That is one thing, the second is a personal story. You have to ask yourself again and again how much you can expect of yourself. For me I think it is a combination of routine and the opportunity to use my creative freedom. Even today, I still take the view that we cannot “sell” our work in the classic sense. If that were the case, sell two projects in the next two months – no chance. And I’ve been doing it for 15 years now. We have to build trust, and then opportunities come our way. Do sales techniques work. No I don’t think so.

Pressurised selling, it doesn't work?

It would be nice, but we can’t. And if it were that simple, then there would be more companies of our size.

Do you run a marathon?

Not any more, but I did run for a very long time.

Are there areas where you want to change the world? And if so, how do you see the opportunities?

I think you have to be very modest about it. It’s good to discuss these issues with my children. I think that when we at Syngroup talk about efficiency, we end up talking about less waste and better use of resources. But I do not want to see that getting out of proportion. In the end we have to say: We are service providers, we work for our clients. But I think that as consultants we are of course also ethically responsible to our clients, because we can and must influence big decisions. Anyway, the idea of profit maximization will no longer be the central focus for us in the future. We will move away from this and put more emphasis on the bigger picture.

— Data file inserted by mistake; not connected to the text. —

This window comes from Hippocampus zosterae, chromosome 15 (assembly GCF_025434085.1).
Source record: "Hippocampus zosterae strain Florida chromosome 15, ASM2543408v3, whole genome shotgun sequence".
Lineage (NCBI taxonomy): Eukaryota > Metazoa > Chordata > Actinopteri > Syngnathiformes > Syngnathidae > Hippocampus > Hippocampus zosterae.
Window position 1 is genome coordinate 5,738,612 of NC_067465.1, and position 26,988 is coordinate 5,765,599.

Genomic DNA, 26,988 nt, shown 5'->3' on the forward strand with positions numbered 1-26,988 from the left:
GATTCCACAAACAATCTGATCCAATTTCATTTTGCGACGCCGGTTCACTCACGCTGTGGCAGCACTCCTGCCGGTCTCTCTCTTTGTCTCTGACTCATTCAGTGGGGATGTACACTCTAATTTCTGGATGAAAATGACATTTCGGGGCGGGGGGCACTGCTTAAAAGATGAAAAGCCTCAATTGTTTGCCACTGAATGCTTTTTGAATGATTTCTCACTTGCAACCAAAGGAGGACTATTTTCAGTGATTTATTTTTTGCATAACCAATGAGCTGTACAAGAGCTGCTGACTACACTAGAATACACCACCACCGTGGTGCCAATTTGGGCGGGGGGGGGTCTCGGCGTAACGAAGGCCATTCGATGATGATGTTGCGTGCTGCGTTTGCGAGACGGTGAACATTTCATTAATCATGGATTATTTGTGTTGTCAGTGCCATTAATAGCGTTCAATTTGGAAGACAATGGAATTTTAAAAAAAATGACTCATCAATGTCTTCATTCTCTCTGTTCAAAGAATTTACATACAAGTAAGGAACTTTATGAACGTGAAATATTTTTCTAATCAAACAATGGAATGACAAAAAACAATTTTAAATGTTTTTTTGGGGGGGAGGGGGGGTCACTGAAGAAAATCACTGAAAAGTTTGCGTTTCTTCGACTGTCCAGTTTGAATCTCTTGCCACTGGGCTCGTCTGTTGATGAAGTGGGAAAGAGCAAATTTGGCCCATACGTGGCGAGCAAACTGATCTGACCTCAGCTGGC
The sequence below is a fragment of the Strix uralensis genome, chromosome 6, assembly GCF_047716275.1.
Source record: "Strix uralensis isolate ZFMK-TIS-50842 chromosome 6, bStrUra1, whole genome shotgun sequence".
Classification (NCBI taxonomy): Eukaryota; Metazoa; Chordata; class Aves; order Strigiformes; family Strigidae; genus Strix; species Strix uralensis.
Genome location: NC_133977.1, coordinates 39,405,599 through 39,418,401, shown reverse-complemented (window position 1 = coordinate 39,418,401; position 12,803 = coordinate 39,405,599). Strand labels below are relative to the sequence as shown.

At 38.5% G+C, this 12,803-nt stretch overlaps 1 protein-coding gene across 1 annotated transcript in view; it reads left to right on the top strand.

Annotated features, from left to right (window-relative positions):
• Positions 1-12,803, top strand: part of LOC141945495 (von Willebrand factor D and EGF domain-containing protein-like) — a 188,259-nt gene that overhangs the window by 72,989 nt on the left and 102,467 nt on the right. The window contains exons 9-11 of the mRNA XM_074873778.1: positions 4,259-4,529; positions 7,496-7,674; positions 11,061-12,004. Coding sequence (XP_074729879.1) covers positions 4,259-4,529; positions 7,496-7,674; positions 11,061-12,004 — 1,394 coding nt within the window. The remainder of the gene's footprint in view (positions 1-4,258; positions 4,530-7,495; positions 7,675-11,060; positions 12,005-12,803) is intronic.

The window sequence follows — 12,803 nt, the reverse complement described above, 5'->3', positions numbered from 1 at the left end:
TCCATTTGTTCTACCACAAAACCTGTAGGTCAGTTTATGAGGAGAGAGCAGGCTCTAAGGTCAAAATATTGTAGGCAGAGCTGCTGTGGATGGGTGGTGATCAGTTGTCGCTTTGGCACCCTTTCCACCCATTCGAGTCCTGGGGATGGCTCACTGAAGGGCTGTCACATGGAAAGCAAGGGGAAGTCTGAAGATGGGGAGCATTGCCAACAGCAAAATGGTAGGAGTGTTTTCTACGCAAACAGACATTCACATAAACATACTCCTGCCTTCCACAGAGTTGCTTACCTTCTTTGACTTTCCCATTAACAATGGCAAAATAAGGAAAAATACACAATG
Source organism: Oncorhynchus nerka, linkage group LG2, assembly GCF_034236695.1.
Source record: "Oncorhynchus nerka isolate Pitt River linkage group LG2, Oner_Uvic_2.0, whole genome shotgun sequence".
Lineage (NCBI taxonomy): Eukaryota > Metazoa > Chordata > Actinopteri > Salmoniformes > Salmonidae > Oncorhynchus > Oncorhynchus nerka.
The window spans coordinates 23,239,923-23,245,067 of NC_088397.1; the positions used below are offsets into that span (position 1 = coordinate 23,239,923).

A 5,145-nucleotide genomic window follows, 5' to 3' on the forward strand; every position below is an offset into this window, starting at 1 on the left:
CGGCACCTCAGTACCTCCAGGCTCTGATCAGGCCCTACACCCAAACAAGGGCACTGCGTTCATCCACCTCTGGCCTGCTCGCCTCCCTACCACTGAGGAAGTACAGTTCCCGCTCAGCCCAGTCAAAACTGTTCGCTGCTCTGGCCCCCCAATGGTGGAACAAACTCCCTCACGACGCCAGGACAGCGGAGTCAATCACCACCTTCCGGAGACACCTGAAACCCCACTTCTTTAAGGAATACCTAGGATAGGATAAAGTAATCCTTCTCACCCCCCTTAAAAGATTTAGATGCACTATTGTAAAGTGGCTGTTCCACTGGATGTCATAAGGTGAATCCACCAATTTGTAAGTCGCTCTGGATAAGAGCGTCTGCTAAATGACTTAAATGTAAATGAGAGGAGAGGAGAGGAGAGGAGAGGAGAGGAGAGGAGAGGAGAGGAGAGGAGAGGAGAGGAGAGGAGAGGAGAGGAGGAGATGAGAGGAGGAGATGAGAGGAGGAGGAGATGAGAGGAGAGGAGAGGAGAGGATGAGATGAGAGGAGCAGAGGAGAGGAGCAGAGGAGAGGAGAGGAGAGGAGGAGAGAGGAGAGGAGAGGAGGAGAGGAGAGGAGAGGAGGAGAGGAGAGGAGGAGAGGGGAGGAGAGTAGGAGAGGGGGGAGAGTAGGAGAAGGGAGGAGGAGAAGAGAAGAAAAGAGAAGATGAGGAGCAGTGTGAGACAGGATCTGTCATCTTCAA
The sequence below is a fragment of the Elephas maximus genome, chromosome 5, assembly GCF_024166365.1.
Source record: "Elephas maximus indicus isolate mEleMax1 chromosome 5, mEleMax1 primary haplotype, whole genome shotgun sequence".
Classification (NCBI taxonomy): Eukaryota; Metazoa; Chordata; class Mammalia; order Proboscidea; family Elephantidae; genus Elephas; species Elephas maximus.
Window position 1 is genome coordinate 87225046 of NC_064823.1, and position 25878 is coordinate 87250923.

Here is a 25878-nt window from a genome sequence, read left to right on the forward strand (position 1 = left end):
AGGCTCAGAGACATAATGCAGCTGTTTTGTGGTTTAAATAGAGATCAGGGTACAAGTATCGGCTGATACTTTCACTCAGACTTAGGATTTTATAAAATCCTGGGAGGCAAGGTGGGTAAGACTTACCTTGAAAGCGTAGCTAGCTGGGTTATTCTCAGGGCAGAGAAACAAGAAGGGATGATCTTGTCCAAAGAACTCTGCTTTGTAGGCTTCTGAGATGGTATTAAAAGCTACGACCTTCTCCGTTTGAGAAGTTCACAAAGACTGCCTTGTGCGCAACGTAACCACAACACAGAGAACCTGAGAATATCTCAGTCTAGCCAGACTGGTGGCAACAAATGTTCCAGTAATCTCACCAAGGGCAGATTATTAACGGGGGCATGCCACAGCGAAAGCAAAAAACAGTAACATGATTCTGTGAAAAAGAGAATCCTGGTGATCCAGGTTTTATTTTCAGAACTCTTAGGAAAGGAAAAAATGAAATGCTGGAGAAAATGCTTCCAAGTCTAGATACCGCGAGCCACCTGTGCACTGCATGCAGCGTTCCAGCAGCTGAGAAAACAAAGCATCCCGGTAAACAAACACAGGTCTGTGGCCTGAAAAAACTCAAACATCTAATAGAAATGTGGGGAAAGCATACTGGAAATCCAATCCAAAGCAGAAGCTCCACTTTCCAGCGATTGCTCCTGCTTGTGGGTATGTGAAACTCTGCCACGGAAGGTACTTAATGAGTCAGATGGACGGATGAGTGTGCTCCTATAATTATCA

And what about Europe as an industrial location?

I am already looking at strengthening Europe as an industrial location. We are doing it a little differently than the Asians, perhaps with a little less effort. But I do see interesting opportunities for the future of industry, provided that we can focus on cost transparency. Transport and logistics must be given an appropriate dimension. If this issue really does make a difference, it could ultimately lead to greater decentralisation of industrial products. Then we would be back on a local footing, with realmomentum for European industry. And on the whole, I do not see any more major relocations, we are integrating, we are bringing companies back. And I think this trend will continue.

I would like to see Syngroup?

Continue as before.

Consultant life means:

New challenges every day.

There is one thing that distinguishes a good client above all others:

Integrity in all respects.

My greatest strength is:

Social intelligence.

My colleagues value me above all else:

That I am so nice.

The most exciting thing about international projects is:

To think big.

The Syngroup claim The Efficiency Consultants is for me:

To give companies a competitive edge.